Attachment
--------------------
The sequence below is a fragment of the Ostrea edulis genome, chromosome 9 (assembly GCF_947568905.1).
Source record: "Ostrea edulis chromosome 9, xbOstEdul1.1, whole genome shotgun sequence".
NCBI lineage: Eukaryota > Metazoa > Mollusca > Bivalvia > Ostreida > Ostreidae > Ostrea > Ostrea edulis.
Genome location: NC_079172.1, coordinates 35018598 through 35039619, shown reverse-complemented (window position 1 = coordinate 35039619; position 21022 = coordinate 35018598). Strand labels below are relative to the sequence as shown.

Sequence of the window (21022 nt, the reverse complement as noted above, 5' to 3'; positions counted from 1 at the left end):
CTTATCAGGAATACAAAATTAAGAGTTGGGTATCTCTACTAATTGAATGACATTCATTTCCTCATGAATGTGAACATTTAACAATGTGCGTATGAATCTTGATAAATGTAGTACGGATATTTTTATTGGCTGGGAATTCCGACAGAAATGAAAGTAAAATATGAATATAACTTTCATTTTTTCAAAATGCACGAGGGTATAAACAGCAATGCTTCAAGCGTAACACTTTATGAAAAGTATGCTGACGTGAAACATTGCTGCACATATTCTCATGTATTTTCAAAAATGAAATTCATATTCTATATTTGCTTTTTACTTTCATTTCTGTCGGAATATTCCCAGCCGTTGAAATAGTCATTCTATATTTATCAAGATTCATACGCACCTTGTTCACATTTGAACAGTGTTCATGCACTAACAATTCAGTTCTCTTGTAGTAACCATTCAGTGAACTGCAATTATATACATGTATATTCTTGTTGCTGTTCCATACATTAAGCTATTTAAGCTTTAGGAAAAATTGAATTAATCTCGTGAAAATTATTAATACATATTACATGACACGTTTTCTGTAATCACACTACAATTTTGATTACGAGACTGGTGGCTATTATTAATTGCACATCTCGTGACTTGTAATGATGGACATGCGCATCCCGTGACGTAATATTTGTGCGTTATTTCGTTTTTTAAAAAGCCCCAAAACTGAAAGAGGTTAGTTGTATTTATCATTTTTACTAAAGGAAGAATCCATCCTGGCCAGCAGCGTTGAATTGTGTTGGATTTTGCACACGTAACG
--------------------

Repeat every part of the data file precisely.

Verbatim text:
The sequence below is a fragment of the Ostrea edulis genome, chromosome 9 (assembly GCF_947568905.1).
Source record: "Ostrea edulis chromosome 9, xbOstEdul1.1, whole genome shotgun sequence".
NCBI lineage: Eukaryota > Metazoa > Mollusca > Bivalvia > Ostreida > Ostreidae > Ostrea > Ostrea edulis.
Genome location: NC_079172.1, coordinates 35018598 through 35039619, shown reverse-complemented (window position 1 = coordinate 35039619; position 21022 = coordinate 35018598). Strand labels below are relative to the sequence as shown.

Sequence of the window (21022 nt, the reverse complement as noted above, 5' to 3'; positions counted from 1 at the left end):
CTTATCAGGAATACAAAATTAAGAGTTGGGTATCTCTACTAATTGAATGACATTCATTTCCTCATGAATGTGAACATTTAACAATGTGCGTATGAATCTTGATAAATGTAGTACGGATATTTTTATTGGCTGGGAATTCCGACAGAAATGAAAGTAAAATATGAATATAACTTTCATTTTTTCAAAATGCACGAGGGTATAAACAGCAATGCTTCAAGCGTAACACTTTATGAAAAGTATGCTGACGTGAAACATTGCTGCACATATTCTCATGTATTTTCAAAAATGAAATTCATATTCTATATTTGCTTTTTACTTTCATTTCTGTCGGAATATTCCCAGCCGTTGAAATAGTCATTCTATATTTATCAAGATTCATACGCACCTTGTTCACATTTGAACAGTGTTCATGCACTAACAATTCAGTTCTCTTGTAGTAACCATTCAGTGAACTGCAATTATATACATGTATATTCTTGTTGCTGTTCCATACATTAAGCTATTTAAGCTTTAGGAAAAATTGAATTAATCTCGTGAAAATTATTAATACATATTACATGACACGTTTTCTGTAATCACACTACAATTTTGATTACGAGACTGGTGGCTATTATTAATTGCACATCTCGTGACTTGTAATGATGGACATGCGCATCCCGTGACGTAATATTTGTGCGTTATTTCGTTTTTTAAAAAGCCCCAAAACTGAAAGAGGTTAGTTGTATTTATCATTTTTACTAAAGGAAGAATCCATCCTGGCCAGCAGCGTTGAATTGTGTTGGATTTTGCACACGTAACG